• Series 2, Episode 35: Better understanding the psychology of entrepreneurship, with Professor Ute Stephan, King’s Business School

    34:59
    The psychology of entrepreneurs and entrepreneurship is a fascinating area. Let’s face it – it can sometimes seem completely bizarre that someone might leave a possibly well-paid and secure job in order to follow their entrepreneurial dream. Yet this is exactly what some people do, despite all the risks and challenges involved.So what is the “psychology of entrepreneurship”? And what is it that makes entrepreneurs so unique?About our guest…Ute Stephan is Professor of Entrepreneurship at King’s Business School, King’s College London, a Fellow of the International Association of Applied Psychology (IAAP) and a 21st Century Entrepreneurship Fellow. She serves as Associate Editor at the Journal of Management and at Entrepreneurship Theory and Practice. From 2015-2019 she was Editor-in-Chief of Applied Psychology: An International Review and from 2019-2022 Consulting Editor at the Journal of International Business Studies.As an expert on the Psychology of Entrepreneurship, Ute explores how individuals and societies can thrive through entrepreneurship. Ute’s research builds evidence on how contexts (culture and institutions) shape entrepreneurship and well-being, and how entrepreneurship, in turn, can help to build more inclusive societies.You can find out more about Ute’s research here: https://sites.google.com/site/stephanute/home Some relevant articles co-authored by Ute on the psychology of entrepreneurship are as follows:Gorgievski, M. J., & Stephan, U. (2016). Advancing the psychology of entrepreneurship: A review of the psychological literature and an introduction. Applied Psychology, 65(3), 437-468.-      https://publications.aston.ac.uk/id/eprint/28176/1/Advancing_the_psychology_of_entrepreneurship.pdf Gorgievski, M. J., Stephan, U., Laguna, M., & Moriano, J. A. (2018). Predicting entrepreneurial career intentions: Values and the theory of planned behavior. Journal of career assessment, 26(3), 457-475.-      https://journals.sagepub.com/doi/full/10.1177/1069072717714541
  • Series 2, Episode 34: The destructive impact of narcissistic leaders on their organisations, with Professor Thanos Verousis, Vlerick Business School, and Professor Pietro Perotti, University of Bath

    25:23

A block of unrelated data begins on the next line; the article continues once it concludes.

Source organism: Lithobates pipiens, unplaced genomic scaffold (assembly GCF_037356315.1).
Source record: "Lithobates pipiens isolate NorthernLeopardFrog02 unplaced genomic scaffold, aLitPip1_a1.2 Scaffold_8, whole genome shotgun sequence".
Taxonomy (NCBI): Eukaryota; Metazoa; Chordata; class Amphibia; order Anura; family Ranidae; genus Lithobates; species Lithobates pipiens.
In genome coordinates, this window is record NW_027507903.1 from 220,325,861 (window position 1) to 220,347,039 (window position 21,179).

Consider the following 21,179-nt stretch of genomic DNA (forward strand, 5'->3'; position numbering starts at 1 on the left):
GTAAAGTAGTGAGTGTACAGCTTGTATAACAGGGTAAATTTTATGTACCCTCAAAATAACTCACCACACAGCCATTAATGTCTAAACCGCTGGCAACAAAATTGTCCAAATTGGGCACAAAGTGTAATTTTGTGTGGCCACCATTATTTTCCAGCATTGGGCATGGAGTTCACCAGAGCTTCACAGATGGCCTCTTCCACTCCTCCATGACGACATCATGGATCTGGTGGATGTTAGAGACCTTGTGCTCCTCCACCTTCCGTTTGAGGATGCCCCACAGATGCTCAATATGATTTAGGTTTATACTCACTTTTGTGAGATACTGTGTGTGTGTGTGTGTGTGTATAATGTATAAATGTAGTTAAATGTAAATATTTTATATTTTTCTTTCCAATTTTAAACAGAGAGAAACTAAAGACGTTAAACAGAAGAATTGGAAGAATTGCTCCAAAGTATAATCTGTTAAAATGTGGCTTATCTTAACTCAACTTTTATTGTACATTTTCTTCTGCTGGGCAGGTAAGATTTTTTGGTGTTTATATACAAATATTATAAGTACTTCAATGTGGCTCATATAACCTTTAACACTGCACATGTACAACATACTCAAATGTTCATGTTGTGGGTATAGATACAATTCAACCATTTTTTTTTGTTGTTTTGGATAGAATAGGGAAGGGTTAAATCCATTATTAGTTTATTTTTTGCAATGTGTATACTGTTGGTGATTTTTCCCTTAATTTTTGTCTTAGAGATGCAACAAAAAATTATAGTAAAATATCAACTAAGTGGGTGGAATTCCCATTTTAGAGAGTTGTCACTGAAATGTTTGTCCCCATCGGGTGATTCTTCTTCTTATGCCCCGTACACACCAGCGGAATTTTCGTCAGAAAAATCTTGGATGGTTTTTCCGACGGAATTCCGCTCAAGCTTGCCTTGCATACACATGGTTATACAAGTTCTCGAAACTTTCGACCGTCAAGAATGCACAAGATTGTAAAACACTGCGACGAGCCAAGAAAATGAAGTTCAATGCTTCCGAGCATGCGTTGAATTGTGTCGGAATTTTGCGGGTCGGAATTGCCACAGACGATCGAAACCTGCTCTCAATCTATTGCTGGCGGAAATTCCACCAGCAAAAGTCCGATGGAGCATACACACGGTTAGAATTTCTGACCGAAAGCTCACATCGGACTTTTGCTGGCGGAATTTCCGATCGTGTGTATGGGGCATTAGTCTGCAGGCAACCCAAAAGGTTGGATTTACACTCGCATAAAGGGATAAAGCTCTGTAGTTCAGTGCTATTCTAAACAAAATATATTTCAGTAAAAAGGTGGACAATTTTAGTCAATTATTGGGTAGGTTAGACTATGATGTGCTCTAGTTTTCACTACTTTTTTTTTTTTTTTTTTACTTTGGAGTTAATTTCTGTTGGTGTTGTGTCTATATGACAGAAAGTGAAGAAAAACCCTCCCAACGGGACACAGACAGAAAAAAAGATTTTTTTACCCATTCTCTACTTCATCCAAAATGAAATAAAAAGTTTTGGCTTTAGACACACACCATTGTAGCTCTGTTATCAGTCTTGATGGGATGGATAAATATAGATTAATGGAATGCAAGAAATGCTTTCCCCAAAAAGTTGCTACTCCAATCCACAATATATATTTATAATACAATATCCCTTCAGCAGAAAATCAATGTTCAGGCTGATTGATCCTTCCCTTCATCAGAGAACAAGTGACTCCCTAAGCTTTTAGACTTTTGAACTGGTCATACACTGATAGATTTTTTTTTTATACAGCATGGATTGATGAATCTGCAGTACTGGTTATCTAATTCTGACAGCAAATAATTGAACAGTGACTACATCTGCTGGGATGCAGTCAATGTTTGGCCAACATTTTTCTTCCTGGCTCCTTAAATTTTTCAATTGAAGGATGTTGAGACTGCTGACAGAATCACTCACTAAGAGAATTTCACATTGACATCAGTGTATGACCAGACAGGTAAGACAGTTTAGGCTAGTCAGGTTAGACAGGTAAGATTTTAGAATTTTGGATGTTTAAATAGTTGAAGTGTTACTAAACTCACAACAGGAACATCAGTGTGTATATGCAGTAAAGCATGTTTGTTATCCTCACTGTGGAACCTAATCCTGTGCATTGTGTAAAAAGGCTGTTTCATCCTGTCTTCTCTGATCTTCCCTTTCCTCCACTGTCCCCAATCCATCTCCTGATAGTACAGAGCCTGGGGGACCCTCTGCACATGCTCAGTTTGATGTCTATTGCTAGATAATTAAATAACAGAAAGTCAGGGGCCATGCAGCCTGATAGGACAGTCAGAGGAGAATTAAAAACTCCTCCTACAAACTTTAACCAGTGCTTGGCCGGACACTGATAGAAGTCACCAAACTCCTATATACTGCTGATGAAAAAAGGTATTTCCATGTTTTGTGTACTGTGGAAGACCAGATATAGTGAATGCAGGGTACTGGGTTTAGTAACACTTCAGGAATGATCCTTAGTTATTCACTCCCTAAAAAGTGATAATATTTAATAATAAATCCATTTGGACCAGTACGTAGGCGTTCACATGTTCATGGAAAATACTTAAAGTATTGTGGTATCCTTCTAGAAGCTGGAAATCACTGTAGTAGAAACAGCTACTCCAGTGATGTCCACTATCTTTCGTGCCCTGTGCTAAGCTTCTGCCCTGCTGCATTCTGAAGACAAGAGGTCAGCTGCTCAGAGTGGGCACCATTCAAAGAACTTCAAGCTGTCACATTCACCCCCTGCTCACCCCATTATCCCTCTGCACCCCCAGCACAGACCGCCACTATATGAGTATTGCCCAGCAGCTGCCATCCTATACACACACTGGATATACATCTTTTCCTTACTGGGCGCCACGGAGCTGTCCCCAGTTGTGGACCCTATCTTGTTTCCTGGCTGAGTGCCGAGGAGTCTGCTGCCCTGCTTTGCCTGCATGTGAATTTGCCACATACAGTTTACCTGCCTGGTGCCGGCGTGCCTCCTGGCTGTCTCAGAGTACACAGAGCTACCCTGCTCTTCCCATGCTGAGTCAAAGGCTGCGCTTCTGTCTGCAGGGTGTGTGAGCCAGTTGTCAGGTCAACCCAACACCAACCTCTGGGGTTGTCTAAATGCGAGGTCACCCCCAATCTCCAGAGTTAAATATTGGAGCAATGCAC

While we have previously explored the question of narcissism and the dark triad of personality traits on the Brain for Business podcast, the question of how narcissistic leaders impact on overall organisational performance is something we are yet to consider in great detail. Yet this is exactly what our guests today, Professor Thanos Verousis of Vlerick Business School and Professor Pietro Perotti of the University of Bath, examine in a recent paper co-authored with Shee-Yee Khoo of Bangor Business School and Richard Watermeyer of the University of Bristol. To do this they  examine the narcissism of university vice chancellors in the context of the overall performance of their universities. While this might perhaps seem a little obscure to those outside academia, Vice Chancellors are ultimately the CEOs of large and complex organisations and the transferrable insights are many.Key findings include:The appointment of a highly narcissistic VC leads to an overall deterioration in research and teaching performance and concomitantly league table performanceKey potential mechanisms explaining this include excessive financial risk taking and empire-buildingThe findings are consistent with the view that narcissism is one of the most prominent traits of destructive leadershipThere are practical implications for leadership recruitment and the monitoring of leadership practices in the higher education sector The article discussed - Vice-chancellor narcissism and university performance – can be accessed here: https://www.sciencedirect.com/science/article/abs/pii/S0048733323001853 About our guests…Thanos Verousis is a Professor in Sustainable Finance at Vlerick Business School, Associate Editor at the Journal of Futures Markets and the European Journal of Finance. In his research he is particularly interested in understanding behavioural biases and decision-making in finance, especially with respect to departures from the classical rational expectations theory. Thanos also works on Artificial Intelligence (AI) applications in finance, especially in applications involving machine learning and robo-advising.  You can find out more about Thanos’s research here: https://sites.google.com/site/thanosverousis/Pietro Perotti is a Senior Lecturer, or Associate Professor, at the University of Bath. Pietro researches the capital market consequences of accounting information, financial reporting quality and market microstructure. Pietro’s research has been published in a range of leading journals including Journal of Business Finance and Accounting. Research Policy, Journal of Accounting Literature, Journal of Empirical Finance and Review of Quantitative Finance and Accounting.You can find out more about Pietro’s research here: https://researchportal.bath.ac.uk/en/persons/pietro-perotti